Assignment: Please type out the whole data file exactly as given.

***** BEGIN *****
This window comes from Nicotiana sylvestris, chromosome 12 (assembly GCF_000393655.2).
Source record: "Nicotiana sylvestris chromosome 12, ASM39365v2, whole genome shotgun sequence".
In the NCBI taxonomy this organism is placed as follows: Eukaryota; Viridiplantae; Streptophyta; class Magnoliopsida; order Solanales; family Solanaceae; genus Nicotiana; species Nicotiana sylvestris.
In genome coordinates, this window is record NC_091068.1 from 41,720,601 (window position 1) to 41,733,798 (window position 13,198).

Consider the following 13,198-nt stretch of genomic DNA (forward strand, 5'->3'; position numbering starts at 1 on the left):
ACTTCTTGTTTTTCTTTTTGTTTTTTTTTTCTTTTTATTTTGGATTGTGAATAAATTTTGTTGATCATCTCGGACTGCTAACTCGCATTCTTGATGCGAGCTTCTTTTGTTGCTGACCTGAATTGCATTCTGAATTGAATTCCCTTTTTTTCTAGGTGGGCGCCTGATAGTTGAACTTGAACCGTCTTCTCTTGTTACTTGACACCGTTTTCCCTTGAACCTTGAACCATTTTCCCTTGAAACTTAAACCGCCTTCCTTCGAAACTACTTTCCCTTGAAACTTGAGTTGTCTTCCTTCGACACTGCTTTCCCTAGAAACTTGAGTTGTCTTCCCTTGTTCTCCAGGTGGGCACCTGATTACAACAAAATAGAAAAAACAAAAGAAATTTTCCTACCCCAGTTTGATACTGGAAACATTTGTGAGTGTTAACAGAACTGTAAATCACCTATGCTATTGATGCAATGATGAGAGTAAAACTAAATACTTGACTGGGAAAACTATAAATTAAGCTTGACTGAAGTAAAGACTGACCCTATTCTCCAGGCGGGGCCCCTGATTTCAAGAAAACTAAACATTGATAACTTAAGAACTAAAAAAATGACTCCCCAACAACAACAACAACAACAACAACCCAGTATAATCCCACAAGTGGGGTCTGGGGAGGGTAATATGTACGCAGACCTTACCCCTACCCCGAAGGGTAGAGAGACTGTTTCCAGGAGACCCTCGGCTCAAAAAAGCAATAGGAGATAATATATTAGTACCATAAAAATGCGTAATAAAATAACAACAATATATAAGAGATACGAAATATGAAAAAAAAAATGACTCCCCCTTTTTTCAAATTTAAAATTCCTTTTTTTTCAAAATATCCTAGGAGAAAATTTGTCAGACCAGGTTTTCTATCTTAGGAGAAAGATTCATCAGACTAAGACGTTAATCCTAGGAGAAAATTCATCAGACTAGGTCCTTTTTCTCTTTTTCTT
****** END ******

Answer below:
This window comes from Nicotiana sylvestris, chromosome 12 (assembly GCF_000393655.2).
Source record: "Nicotiana sylvestris chromosome 12, ASM39365v2, whole genome shotgun sequence".
In the NCBI taxonomy this organism is placed as follows: Eukaryota; Viridiplantae; Streptophyta; class Magnoliopsida; order Solanales; family Solanaceae; genus Nicotiana; species Nicotiana sylvestris.
In genome coordinates, this window is record NC_091068.1 from 41,720,601 (window position 1) to 41,733,798 (window position 13,198).

Consider the following 13,198-nt stretch of genomic DNA (forward strand, 5'->3'; position numbering starts at 1 on the left):
ACTTCTTGTTTTTCTTTTTGTTTTTTTTTTCTTTTTATTTTGGATTGTGAATAAATTTTGTTGATCATCTCGGACTGCTAACTCGCATTCTTGATGCGAGCTTCTTTTGTTGCTGACCTGAATTGCATTCTGAATTGAATTCCCTTTTTTTCTAGGTGGGCGCCTGATAGTTGAACTTGAACCGTCTTCTCTTGTTACTTGACACCGTTTTCCCTTGAACCTTGAACCATTTTCCCTTGAAACTTAAACCGCCTTCCTTCGAAACTACTTTCCCTTGAAACTTGAGTTGTCTTCCTTCGACACTGCTTTCCCTAGAAACTTGAGTTGTCTTCCCTTGTTCTCCAGGTGGGCACCTGATTACAACAAAATAGAAAAAACAAAAGAAATTTTCCTACCCCAGTTTGATACTGGAAACATTTGTGAGTGTTAACAGAACTGTAAATCACCTATGCTATTGATGCAATGATGAGAGTAAAACTAAATACTTGACTGGGAAAACTATAAATTAAGCTTGACTGAAGTAAAGACTGACCCTATTCTCCAGGCGGGGCCCCTGATTTCAAGAAAACTAAACATTGATAACTTAAGAACTAAAAAAATGACTCCCCAACAACAACAACAACAACAACAACCCAGTATAATCCCACAAGTGGGGTCTGGGGAGGGTAATATGTACGCAGACCTTACCCCTACCCCGAAGGGTAGAGAGACTGTTTCCAGGAGACCCTCGGCTCAAAAAAGCAATAGGAGATAATATATTAGTACCATAAAAATGCGTAATAAAATAACAACAATATATAAGAGATACGAAATATGAAAAAAAAAATGACTCCCCCTTTTTTCAAATTTAAAATTCCTTTTTTTTCAAAATATCCTAGGAGAAAATTTGTCAGACCAGGTTTTCTATCTTAGGAGAAAGATTCATCAGACTAAGACGTTAATCCTAGGAGAAAATTCATCAGACTAGGTCCTTTTTCTCTTTTTCTT